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Maternal consumption of omega-6 and omega-3 fatty acids is essential for fetal brain development. Maintaining the proper balance of these two fatty acids is critical, but the typical Western diet is high in omega-6s and low in omega-3s. Findings from a new study in mice suggest that a high omega-6 to omega-3 fatty acid ratio of intake during pregnancy alters dopamine signaling, contributing to overeating in offspring.
Dopamine is a neurotransmitter best known for its role in motor activity, motivation, and pleasure control. When exposed to a rewarding stimulus, the brain responds by increasing dopamine release to motivate behavior. Neurons that release dopamine are activated when a reward is expected.
The authors of the study fed female mice either regular mouse chow or chow that was high in omega-6 fatty acids and low in omega-3s. The mice began eating their respective diets before mating and then throughout pregnancy and lactation. After the offspring were weaned, they ate the same diets as their mothers.
The authors measured how much of a sucrose-containing solution (three solutions containing 3, 10, or 30 percent sucrose) the mice consumed after being water-deprived or when allowed to consume freely. Then they examined whether the mice preferred only sucrose-containing solutions or a high-fat diet after being food deprived. Finally, they administered a dopamine-inhibiting drug to the mice to determine if dopamine signaling influenced the mice’s eating behaviors.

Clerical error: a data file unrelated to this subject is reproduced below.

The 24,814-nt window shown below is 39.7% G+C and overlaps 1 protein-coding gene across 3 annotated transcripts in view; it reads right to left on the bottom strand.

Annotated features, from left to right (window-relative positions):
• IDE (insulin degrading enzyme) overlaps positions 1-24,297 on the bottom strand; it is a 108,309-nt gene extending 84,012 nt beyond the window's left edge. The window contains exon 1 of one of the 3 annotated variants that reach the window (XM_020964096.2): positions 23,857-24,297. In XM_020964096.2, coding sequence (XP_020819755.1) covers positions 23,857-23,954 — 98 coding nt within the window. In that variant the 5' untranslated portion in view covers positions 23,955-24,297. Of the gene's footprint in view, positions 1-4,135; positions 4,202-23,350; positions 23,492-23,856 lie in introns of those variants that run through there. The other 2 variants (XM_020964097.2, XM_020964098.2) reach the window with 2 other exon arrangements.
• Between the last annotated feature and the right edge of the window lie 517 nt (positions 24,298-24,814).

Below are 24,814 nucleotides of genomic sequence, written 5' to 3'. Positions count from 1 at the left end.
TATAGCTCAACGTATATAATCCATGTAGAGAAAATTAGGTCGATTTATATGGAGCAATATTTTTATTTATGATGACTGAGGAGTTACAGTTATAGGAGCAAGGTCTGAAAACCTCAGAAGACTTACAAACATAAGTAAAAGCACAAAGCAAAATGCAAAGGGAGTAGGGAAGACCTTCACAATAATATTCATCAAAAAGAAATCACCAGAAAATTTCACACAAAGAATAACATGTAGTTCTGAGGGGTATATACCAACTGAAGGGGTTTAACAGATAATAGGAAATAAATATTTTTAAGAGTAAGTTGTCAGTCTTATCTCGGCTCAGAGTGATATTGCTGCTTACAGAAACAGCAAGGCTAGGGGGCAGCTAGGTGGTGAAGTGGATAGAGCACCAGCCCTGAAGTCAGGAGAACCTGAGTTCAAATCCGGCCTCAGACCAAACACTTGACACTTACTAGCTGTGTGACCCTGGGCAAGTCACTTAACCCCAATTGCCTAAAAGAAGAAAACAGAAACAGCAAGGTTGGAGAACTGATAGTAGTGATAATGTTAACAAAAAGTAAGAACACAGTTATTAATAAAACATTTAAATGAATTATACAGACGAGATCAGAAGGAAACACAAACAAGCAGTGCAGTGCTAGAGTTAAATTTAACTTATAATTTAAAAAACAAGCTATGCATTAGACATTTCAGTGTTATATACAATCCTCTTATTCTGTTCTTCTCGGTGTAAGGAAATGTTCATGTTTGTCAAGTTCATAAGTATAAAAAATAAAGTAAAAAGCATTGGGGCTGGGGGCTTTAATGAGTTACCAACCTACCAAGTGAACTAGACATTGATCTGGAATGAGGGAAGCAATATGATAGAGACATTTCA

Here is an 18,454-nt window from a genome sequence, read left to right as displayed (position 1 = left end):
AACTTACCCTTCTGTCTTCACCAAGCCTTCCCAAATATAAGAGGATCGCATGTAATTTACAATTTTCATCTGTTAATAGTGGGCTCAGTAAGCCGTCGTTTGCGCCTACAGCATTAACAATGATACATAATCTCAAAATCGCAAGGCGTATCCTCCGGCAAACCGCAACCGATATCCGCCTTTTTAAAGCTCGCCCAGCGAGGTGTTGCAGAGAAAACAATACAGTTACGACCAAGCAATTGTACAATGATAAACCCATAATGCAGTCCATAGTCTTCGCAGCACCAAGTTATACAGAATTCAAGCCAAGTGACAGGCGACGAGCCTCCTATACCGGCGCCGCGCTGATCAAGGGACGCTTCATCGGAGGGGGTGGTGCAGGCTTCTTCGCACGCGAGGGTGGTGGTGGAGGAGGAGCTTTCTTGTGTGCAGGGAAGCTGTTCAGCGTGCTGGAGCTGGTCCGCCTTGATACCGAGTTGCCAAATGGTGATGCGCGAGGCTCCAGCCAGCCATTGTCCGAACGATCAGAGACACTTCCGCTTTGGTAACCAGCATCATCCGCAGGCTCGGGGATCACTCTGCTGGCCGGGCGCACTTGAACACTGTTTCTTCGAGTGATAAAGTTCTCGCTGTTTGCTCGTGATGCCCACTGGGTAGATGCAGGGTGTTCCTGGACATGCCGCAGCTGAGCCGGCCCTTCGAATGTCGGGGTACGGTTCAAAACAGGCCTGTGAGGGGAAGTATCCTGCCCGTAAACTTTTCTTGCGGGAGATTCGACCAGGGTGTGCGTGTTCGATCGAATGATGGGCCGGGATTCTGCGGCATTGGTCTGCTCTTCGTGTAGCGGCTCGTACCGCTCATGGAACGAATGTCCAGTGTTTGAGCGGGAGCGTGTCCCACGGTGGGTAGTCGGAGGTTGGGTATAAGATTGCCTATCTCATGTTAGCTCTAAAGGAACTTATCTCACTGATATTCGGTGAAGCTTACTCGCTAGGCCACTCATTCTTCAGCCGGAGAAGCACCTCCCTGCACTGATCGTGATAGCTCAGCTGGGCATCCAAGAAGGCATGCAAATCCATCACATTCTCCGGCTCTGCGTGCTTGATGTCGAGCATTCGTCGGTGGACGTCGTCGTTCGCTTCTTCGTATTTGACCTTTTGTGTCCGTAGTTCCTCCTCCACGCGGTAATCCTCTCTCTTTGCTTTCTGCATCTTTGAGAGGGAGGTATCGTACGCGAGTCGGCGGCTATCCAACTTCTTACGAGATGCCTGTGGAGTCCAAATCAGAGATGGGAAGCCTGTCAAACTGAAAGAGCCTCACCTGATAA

The mice that had been fed the high omega-6/low omega-3 diet consumed far more sucrose solution whether they were water-deprived or allowed to consume freely, compared to the mice fed the regular diet. The high omega-6/low omega-3 mice also consumed higher quantities of sucrose solution or high-fat foods after being food-deprived. Administration of the dopamine inhibitor reduced the animals' intake, however.
These findings suggest that mice that are fed a diet with a high omega-6 to omega-3 ratio from conception through early life develop a stronger preference for highly palatable foods, many of which can contribute to obesity and other chronic health conditions. Foods high in omega-3 fatty acids include salmon and their roe, shellfish, walnuts, and flaxseed. For a fun, tasty way to eat salmon roe, check out this episode in which Dr. Rhonda Patrick shares her recipe for salmon roe stacks.
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